There are new positive initiatives all over the UK called Care Farms, which focus on taking unprivileged children and young people from urban areas, into a farm setting – allowing them to experience the benefits described above. Here, they are taught useful land-based skills (horticulture and conservation), they can socialise with other young people, and they can experience the responsibilities of farm life. Caring for farm animals is a difficult task and requires focus, compassion and knowledge. The experiences gained by those who take part in the Care Farm initiatives can inspire learning, inflame curiosity, revive hope and allow children to reclaim their lives by promoting positive growth. Farms can certainly be classed as therapeutic landscapes, and are helping young people immensely.
My experience with therapeutic landscapes
Increasingly, the notion of therapeutic landscapes and the benefits that nature can offer are being embraced by the government and incorporated into the national curriculum. For example, Forest Schools are now widespread across the UK and allow children to run around and play in a woodland or other natural setting. Children can either use their imaginations and do as they wish, or they can learn to use tools e.g. a saw, fire striker etc. (under adult supervision), go bug hunting, build a den, or put up a rope swing. This mixture of free time and education is very effective.
Over the past year, I have volunteered with Essex Wildlife Trust and helped to lead a number of forest school sessions, either in schools or at one our Wildlife Trust Centres. As well as this, I have also carried out sessions for young carers. Helping with these sessions has been a very enriching experience and I have seen first-hand the benefits that nature has on the children. The sessions have improved my leadership and practical skills – although I still find some knots challenging! The children are free to run around in a safe and natural environment in which they can test themselves – it gives them the confidence and independence to do things for themselves, teaches them about wildlife and gives them all the benefits detailed in the previous session.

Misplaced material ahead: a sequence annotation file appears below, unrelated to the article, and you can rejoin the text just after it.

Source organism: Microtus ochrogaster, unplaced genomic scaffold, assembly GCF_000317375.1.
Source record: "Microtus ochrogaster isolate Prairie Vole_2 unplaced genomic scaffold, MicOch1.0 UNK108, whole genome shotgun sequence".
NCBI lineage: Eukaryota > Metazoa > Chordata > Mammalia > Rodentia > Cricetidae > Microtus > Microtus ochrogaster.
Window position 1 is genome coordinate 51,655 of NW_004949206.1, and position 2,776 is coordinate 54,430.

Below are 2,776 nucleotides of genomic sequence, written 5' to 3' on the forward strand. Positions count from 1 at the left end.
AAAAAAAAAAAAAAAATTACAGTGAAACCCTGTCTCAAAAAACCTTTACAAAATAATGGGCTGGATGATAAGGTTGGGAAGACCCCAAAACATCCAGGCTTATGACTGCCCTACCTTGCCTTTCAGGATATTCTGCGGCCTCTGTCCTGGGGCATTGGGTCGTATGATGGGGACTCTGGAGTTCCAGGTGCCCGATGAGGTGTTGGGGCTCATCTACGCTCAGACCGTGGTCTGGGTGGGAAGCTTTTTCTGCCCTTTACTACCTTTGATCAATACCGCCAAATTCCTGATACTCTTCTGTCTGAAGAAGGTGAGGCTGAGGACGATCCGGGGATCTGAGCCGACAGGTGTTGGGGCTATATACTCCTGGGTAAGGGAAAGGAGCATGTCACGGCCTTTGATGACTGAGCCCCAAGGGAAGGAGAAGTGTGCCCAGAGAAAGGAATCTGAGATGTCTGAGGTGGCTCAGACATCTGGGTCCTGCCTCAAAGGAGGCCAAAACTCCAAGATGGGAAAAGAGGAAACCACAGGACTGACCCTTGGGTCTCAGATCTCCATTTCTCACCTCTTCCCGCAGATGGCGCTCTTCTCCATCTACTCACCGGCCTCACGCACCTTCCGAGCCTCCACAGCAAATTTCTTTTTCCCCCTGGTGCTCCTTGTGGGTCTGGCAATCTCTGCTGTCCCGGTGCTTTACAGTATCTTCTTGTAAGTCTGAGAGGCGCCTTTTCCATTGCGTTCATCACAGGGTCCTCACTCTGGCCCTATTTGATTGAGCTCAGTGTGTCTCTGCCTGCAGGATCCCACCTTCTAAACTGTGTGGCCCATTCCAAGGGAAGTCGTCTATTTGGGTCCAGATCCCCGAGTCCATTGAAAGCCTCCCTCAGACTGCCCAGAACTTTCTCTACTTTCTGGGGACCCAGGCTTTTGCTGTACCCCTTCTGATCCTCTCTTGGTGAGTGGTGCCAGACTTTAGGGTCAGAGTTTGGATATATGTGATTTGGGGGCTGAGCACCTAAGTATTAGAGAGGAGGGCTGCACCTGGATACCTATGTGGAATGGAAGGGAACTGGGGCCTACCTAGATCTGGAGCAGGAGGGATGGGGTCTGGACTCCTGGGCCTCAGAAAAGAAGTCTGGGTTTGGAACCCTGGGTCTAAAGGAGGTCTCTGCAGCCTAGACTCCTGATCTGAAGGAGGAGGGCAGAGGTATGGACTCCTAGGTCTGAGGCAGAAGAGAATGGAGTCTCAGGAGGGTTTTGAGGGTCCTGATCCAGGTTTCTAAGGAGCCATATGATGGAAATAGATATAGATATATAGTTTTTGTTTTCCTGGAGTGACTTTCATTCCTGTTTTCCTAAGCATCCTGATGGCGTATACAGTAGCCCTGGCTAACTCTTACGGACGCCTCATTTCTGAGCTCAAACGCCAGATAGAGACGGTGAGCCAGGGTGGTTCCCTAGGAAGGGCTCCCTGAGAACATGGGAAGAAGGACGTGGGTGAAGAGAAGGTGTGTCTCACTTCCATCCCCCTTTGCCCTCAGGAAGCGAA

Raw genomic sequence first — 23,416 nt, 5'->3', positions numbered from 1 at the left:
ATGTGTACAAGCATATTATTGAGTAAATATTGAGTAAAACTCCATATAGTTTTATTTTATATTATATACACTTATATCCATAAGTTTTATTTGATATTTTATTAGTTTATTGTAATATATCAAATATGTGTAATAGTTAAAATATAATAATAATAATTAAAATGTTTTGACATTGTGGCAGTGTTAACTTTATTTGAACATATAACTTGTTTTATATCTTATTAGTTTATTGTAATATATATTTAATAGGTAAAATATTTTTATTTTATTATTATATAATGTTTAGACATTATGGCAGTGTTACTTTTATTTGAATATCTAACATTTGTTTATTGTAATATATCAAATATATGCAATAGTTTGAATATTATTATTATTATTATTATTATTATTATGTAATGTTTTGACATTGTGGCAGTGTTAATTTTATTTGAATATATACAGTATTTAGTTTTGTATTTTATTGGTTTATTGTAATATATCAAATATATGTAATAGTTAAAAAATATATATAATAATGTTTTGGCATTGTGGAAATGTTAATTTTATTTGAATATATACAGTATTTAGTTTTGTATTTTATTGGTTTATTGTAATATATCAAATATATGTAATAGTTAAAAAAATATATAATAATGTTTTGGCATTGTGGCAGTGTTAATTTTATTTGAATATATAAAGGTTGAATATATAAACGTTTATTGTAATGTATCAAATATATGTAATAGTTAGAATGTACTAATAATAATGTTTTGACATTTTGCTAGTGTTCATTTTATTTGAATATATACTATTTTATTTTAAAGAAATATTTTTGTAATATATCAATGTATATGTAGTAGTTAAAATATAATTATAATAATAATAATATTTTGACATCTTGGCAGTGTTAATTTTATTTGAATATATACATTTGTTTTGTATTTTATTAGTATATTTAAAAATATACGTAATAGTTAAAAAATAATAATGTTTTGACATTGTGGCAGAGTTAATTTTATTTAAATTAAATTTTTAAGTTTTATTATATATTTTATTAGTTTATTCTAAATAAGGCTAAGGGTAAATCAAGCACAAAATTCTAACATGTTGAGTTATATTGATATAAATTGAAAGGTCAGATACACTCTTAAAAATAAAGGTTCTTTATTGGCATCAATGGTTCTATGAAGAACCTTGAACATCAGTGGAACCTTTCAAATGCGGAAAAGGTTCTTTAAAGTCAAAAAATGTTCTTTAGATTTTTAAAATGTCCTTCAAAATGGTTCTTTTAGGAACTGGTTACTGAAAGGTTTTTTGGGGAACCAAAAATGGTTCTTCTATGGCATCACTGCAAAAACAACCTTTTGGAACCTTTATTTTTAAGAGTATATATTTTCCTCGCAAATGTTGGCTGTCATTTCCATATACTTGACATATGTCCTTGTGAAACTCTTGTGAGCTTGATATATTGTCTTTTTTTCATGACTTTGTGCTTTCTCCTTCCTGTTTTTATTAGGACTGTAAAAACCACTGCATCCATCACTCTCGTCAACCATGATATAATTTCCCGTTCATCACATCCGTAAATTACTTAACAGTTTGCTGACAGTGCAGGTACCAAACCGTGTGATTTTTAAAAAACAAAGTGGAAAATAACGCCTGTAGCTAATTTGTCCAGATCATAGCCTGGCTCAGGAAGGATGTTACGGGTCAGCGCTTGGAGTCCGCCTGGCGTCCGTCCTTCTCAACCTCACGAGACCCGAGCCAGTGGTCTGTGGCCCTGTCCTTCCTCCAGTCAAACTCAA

Spending time in nature is vital for our health and wellbeing. Although it is sometimes easy to overlook the benefits of the outdoors in our busy modern world, where there are so many distractions. I have written a poem called Busy England to try and capture the juxtaposition between our busy lives, and the calming serenity of nature. The poem expresses the importance of breaking routines and going outside – I hope you like it:
Go out and see the peat bogs,
Saturated with last night’s rain.
Building into small streams,
Running into estuaries.
Find flocculated silt there,
Laminated and intimately packed,
In grey argillaceous flats and terraces.
Above and below North Sea bass,
In busy England.
There are numerous benefits to getting outside and making the most of your local patch, so I encourage you to do so – after all, just 15 minutes outside can make a huge difference. Similarly, help those around you who might be struggling with mental health by inviting them out. Go for a cycle, go for a run, or even go for a coffee! Anything to get them out and about.
To me, it is no surprise that our health is tied so closely with the natural world – after all, we are a part of nature, and we must remember that.